EraGen markets itself as the “new era” in molecular diagnostics, and Blanc will use his opportunities at BIO to convince prospective partners of the superiority of its assays for real-time PCR and multi-plexing. PCR refers to polymerase chain reaction, a technique used in molecular biology.
The products are available, he said, in a molecular diagnostics market that is growing at a 25 percent annual rate. “It’s a very attractive market segment,” he noted, “and EraGen has the right technology to take advantage of it.”
Invivosciences has an interesting story to tell potential business partners. The McFarland based company, which was spun out of the Medical College of Wisconsin and maintains a lab in Wauwatosa, engineers tissue-based assays that mimic functions of living organisms, including animals and humans.
The products are used in drug discovery and life science research, and one of its more promising applications is cardiac therapeutics. Invivosciences is developing an assay to screen drug candidates for the treatment of heart muscle damaged in heart attacks.
The company notes that 38 percent of heart attack survivors will die within one year because fibrosis, or abnormal thickening of heart valves, often develops and alters the mechanical performance of the heart. Invivosciences is working with academic labs to develop a therapeutic option – miniaturized engineered heart tissues – to study this condition, which leads to heart failure. These tissues can maintain their physiological or pathological properties for weeks or even months to help researchers understand the mechanics of fibrosis development.
“Our niche is in the cardiac area,” noted Ayla Annac, co-founder of Invivosciences, “but I think our technology can be used in other clincial areas that study mechanical functions.”
Armed with these scientific ambitions, Annac and her colleagues are seeking joint business and product-development opportunities with large pharmaceutical partners. Annac sees potential collaborations for drug testing because the company’s technology can be used, in the cardiac realm, in primary and secondary screening, lead drug identification, optimization, and testing for false positives in cardiac toxicology studies. Annac said these capabilities can save pharma companies money early in the drug-development process, a message Invivosciences will bring to BIO.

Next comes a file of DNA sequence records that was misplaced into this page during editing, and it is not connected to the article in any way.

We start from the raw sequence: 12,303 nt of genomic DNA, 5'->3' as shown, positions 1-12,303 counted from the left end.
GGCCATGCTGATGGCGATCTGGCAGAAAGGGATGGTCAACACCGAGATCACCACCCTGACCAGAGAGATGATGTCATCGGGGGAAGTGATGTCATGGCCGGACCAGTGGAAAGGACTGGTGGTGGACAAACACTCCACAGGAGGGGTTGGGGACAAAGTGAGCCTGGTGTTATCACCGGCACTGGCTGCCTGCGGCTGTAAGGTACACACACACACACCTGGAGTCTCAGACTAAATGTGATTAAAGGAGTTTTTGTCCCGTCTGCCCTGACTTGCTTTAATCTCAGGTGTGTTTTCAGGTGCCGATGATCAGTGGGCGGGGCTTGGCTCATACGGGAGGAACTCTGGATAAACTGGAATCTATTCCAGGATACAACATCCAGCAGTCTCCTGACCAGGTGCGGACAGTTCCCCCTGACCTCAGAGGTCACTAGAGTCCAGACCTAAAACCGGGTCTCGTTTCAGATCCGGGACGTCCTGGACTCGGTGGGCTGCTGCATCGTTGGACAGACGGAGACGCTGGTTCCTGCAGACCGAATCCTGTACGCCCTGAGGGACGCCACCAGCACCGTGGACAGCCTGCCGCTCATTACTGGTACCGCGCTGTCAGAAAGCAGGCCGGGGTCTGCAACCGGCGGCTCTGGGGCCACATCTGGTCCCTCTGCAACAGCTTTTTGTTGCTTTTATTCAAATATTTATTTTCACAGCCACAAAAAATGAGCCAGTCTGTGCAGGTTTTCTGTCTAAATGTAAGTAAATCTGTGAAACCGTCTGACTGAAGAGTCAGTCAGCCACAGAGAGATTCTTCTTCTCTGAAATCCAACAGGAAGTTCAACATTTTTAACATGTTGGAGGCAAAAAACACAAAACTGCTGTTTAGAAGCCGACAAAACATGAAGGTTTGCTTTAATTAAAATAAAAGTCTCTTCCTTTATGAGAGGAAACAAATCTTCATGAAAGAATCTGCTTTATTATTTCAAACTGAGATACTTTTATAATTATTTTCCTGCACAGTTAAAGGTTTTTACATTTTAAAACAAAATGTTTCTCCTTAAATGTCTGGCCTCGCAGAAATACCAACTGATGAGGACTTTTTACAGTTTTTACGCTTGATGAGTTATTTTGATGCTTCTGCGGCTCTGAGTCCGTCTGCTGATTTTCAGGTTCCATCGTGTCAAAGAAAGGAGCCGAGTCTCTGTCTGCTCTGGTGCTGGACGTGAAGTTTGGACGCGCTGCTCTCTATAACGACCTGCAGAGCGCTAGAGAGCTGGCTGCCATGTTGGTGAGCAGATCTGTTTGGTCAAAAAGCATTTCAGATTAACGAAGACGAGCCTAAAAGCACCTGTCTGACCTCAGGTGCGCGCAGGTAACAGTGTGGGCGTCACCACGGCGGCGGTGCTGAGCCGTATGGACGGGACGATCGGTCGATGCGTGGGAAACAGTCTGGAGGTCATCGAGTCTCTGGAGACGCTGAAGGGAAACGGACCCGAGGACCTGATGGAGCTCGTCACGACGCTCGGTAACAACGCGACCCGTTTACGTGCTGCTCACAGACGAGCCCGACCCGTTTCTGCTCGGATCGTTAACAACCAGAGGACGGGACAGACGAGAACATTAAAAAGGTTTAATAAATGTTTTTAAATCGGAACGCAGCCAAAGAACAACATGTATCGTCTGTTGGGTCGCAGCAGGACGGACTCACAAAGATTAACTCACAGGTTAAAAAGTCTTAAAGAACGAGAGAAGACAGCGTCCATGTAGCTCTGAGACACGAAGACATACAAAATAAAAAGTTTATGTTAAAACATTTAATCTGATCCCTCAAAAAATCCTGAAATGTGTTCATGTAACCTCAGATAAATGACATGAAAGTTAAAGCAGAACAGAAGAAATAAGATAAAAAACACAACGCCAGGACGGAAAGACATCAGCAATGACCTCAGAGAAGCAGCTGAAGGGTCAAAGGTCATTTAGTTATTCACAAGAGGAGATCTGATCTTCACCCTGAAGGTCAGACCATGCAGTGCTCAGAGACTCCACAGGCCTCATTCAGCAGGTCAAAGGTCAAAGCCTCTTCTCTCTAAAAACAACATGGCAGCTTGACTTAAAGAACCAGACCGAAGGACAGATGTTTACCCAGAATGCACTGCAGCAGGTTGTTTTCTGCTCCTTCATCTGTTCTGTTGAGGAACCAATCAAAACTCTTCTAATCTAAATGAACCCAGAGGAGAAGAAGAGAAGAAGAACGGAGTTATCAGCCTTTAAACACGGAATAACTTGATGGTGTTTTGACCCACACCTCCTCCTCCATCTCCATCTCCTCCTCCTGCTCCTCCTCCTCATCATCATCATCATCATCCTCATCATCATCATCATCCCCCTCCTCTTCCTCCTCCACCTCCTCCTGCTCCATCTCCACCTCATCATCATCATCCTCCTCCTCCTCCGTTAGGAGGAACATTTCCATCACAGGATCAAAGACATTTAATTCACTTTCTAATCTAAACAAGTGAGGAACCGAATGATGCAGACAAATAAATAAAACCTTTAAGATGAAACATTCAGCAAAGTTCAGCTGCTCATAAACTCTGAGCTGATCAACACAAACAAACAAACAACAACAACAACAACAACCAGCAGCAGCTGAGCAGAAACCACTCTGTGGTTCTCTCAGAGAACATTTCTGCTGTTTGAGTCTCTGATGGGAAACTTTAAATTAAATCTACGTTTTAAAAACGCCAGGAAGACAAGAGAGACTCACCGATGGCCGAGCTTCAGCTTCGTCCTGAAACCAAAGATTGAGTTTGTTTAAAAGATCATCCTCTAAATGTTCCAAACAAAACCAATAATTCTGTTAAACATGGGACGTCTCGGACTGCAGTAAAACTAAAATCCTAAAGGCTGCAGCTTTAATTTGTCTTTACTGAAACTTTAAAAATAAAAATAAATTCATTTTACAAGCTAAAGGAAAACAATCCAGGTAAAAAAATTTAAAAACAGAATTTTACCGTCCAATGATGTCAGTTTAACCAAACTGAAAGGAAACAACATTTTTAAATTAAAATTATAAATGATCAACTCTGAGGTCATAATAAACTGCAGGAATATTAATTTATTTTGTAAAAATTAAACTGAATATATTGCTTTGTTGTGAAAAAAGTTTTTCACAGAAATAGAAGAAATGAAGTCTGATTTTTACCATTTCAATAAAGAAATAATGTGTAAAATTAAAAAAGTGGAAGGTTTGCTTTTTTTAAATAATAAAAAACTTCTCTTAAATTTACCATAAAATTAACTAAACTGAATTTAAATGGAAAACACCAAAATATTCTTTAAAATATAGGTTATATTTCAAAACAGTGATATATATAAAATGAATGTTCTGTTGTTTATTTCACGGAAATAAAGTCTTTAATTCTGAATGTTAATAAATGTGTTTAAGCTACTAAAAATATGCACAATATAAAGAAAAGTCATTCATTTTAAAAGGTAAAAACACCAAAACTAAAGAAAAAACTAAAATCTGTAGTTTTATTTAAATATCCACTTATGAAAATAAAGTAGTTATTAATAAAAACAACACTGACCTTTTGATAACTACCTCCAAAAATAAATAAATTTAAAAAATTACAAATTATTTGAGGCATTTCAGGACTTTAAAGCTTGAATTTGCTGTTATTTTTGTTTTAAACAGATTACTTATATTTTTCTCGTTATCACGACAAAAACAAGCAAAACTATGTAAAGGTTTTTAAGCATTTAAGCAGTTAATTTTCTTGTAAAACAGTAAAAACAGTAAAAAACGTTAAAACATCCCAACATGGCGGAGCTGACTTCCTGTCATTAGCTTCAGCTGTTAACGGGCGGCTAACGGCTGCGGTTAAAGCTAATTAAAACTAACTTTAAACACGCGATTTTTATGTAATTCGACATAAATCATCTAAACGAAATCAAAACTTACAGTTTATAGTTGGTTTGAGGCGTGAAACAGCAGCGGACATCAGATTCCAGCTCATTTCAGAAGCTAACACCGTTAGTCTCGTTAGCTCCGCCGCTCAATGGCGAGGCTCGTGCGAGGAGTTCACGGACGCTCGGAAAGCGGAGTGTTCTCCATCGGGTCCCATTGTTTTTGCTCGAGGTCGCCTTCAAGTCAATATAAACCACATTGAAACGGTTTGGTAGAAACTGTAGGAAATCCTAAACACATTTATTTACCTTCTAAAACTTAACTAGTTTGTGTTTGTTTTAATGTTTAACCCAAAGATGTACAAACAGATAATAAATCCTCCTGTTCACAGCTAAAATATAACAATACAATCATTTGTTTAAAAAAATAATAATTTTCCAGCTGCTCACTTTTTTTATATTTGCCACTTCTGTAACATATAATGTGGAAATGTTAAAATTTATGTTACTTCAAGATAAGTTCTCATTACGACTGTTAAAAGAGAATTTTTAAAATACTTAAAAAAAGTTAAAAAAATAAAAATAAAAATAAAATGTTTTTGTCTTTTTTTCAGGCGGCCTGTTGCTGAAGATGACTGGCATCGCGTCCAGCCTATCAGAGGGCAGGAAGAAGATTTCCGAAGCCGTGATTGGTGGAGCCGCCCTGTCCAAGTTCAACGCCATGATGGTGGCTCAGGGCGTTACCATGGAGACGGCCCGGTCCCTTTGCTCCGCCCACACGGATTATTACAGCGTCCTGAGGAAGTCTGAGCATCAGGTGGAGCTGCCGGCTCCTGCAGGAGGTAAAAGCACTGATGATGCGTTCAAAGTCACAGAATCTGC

Invivosciences is one of two Wisconsin biotechs – Primorigen being the other – invited to present before a select group of 250 companies. “It’s a great opportunity for us,” Annac said of BIO. “We’re honored to be picked to present our testing platform.”
For NeoClone Biotechnology, connecting with international customers and prospective new customers is an imperative. The company, which produces monoclonal antibody products used by researchers, has clients in 30 countries and roughly 40 percent of its sales are international.
“It’s one of the big reasons for attending, and it’s becoming more so every year,” said CEO Deven McGlenn, who will be attending his fourth BIO conference. “It’s true that when you get a chance to shake a customer’s hand, you have a good chance to stick in their mind when they need your services.”
NeoClone, spun out of University of Wisconsin-Madison research in 1999, has developed a patented technology to produce monoclonal antibodies, which bind to substances in the disease detection process, in an accelerated time frame. The company is working on some important projects, having landed a total of $1 million in federal funding to develop a test to improve the detection of ovarian cancer.
At BIO, McGlenn intends to attend only one session – the annual Ernst and Young industry outlook for the forthcoming year. Otherwise, he will take advantage of the rare chance to meet with as many of his international customers as time allows.
“We don’t compete with the guy down the block,” he said, “we compete internationally.’
High Throughput Genomics, Inviragen, Invivosciences, Madison Gas & Electric, Marshfield Clinic, Medical College of Wisconsin, Milwaukee County Research Park Corp., Milwaukee Economic Development Corp., Neoclone, Planet LLC, Promega Corp., Quarles & Brady, Reed Sendecke Krebsbach, Restaino & Associates Realtors, Scarab Genomics, Schroeder Solutions, Scientific Protein Laboratories, SciLog, Thrive, the National Stem Cell Bank, University of Wisconsin – Madison Office of Corporate Relations, UW-Madison Office of Clinical Trials.
UW-Madison School Medicine/Public Health, University Research Park, UWM Research Foundation, Waisman Clinical BioManufacturing Facility, We Energies, Whyte Hirschboeck Dudek, WiCell Research Institute, Wisconsin Alumni Research Foundation, Wisconsin Bioenergy Initiative, Wisconsin Biotechnology and Medical Device Association, Wisconsin Department of Commerce, Wisconsin Office of Energy Independence, and the Wisconsin Technology Council.